That is some of the process I have gone through in the last few years, too feel more ready and able. Good luck with your search and adventure, and maybe we will meet up somewhere soon, in a distant anchorage for drinks.
Thanks for the boat recommendations! It looks like I have some watching to do on Amazon Prime, YouTube, and Vlogs. Do you have a recommended series of people or do you just take a little bit from everybody's input?

We also plan on living all of the year, unless of course in times of necessity (major boat technical difficulties or weather).

Last edited by Olive49093; 07-08-2018 at 07:01 PM. Reason: (How much of the year we would live on board)
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Re: Hello!

Olive,
You seem to be in a place to recalibrate aspects of your lives. One thing to very seriously consider is a source of income...work... which you can do aboard... using the internet. But there are other options. I know of a couple who made Pizzas on board and had a roaring business! But that was down in the islands.

Living aboard is less expensive than on dirt... but you hare very much paired down... like an RV or a tiny home. Living in a marina is expensive and convenient if you still work ashore... where the jobs are. You could even work for the marina or in the boat yard.

If you are off the grid and cruising... that's a whole other ball of wax. Which one is it? Or are you going to do both?

As far as reading... I would use Reese... Sailing Illustrated - The Sailor's Bible. It's a fabulous reference book about all things sailing. Most vids are about cutting the lines and sailing off as opposed to just living aboard in a marina.

Marina recreational insurance has 2 components... Comprehensive and Liability. The later cover you for your negligence and damage to others... the former covers your boat and may include your personal property. You select the coverage, the deductible and the limits.

pay attention... someone's life depends on it
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post #7 of 20 Old 07-08-2018
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There are some great sailing instructional videos available and included with Amazon Prime. Just search "sailing instruction". There is one called "Rules of the Road" that covers all of the rules of right away at sea and navigational AIDS. There is a wonderful introductory video called "Sailing with Penny......". She is an Australian sailing instructor. I believe that the video series is called "Sailing with Confidence". I will copy down some of the exact titles I found helpful, when I get on my Amazon account later.

I found it helpful to purchase the American Sailing Association course study books for the beginning ASA sailing courses. Whether you actually take any of the courses or not, the first couple of introductory course guides have a lot of basics, on the parts of a sailboat, the theory of sailing, nautical terms, and navigation. They will be good references to have.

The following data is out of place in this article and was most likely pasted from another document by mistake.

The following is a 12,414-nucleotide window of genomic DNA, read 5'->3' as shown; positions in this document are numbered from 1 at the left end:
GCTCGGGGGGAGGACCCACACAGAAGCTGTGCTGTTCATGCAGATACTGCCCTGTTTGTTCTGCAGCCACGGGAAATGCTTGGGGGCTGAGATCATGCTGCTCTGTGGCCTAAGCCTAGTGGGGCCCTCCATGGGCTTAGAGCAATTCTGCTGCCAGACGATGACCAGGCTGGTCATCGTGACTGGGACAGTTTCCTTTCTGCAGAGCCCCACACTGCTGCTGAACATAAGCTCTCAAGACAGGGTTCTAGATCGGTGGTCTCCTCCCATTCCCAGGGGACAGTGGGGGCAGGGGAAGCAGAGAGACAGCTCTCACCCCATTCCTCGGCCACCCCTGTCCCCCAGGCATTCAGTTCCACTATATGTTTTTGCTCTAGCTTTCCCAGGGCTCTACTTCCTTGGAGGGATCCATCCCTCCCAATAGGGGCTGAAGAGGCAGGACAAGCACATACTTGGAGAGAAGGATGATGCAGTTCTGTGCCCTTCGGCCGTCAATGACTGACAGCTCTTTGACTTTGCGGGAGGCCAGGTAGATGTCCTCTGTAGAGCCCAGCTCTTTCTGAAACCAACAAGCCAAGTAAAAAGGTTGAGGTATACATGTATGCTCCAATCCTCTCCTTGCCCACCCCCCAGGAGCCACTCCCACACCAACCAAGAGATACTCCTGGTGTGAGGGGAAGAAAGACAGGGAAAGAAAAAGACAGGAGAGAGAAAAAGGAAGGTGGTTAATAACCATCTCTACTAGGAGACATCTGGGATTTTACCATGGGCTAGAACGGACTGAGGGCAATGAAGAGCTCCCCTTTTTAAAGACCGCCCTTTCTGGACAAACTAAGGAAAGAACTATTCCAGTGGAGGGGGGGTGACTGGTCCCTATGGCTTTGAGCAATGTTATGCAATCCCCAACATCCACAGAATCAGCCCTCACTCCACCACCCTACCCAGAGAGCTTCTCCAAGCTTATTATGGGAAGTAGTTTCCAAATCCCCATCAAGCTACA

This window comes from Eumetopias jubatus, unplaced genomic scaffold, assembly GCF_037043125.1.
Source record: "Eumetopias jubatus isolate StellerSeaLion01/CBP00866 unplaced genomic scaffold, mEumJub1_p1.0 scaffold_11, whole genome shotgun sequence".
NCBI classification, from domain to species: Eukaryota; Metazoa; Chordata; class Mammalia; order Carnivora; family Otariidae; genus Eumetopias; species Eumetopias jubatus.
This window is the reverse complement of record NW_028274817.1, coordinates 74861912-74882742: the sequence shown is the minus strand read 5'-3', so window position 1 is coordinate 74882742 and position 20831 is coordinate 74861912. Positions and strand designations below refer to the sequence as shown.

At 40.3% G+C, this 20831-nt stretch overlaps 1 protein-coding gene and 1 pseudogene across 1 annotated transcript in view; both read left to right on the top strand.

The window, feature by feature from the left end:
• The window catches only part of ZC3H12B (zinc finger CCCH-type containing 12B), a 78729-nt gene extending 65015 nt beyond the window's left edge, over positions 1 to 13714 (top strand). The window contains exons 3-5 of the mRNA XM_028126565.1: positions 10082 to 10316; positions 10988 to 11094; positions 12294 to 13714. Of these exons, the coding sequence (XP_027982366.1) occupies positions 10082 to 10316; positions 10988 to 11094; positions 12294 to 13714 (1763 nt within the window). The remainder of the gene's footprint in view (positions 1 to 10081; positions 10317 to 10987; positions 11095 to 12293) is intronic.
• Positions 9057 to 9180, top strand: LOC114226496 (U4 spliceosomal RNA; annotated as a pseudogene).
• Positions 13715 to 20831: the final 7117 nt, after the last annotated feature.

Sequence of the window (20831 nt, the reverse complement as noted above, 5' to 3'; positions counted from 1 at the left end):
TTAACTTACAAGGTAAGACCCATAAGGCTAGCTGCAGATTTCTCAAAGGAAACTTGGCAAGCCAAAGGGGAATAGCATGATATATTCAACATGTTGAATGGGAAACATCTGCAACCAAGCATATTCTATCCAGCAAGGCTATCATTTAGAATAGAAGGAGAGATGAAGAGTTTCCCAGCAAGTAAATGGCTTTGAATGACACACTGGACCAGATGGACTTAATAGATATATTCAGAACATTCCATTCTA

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post #8 of 20 Old 07-08-2018
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Re: Hello!

There are a lot of factors to consider.

While living on a boat is generally much cheaper than living on land, living on the boat will seriously limit where you can live and what jobs you can have.

Even in areas that have a lot of coastline and dockage, not all marinas will allow liveaboards and most will significantly limit liveaboards to a certain percentage of their slips.

If you live someplace where you anchor out instead of at a marina, your costs will be lower (no slip rental!) but your logistical complications will increase massively as you will not have power to plug into, and will have to figure out what type of dinghy will bring you to shore and back to your boat/home and how much time that will add to your daily travels.

Doing laundry will be a major production.

So if you envision yourself living in a marina with a power hookup, you should start by considering what areas have the kind of marinas you would want to stay in but also have some of the type of jobs you would want, and then research the marinas in that area to see what the slip fees are and whether liveaboard slips are available and how much extra they charge for that. It's probably easier to find the area that meets those criteria before finding the boat in that area. Finding the right boat is probably the easiest part if you find the right coastal area to live in.
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post #9 of 20 Old 07-08-2018
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Re: Hello!

Quote:
Originally Posted by Olive49093 View Post
Thanks for the boat recommendations! .......

We also plan on living all of the year, unless of course in times of necessity (major boat technical difficulties or weather).
Yes, you need some in-land family or friends who will be willing to take you in when a hurricane comes near the Texas coast, as they have, from time to time.

For video-blogs or vlogs, I like "Sailing Zatara". They have a lot more money to do it well, than I will ever have. But they sold their house, bought a mono-hull, home schooled the kids on board and traveled. Then they upgraded to a larger catamaran. Our income levels are such that I have to laugh when they talk about ways they have to economize, as they are installing a washer and dryer, water maker, scuba tank compressor, and dedicated silent generators to power all of their appliances.

For a look at the other end of the spectrum, check out a small privately produced film, "Hold Fast" on Youtube. It is not intended as an example of how to go to sea, but it is an interesting look at one group's experience.
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post #10 of 20 Old 07-08-2018 Thread Starter
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Re: Hello!

Quote:
Originally Posted by SanderO View Post
Olive,
You seem to be in a place to recalibrate aspects of your lives. One thing to very seriously consider is a source of income...work... which you can do aboard... using the internet. But there are other options. I know of a couple who made Pizzas on board and had a roaring business! But that was down in the islands.



If you are off the grid and cruising... that's a whole other ball of wax. Which one is it? Or are you going to do both?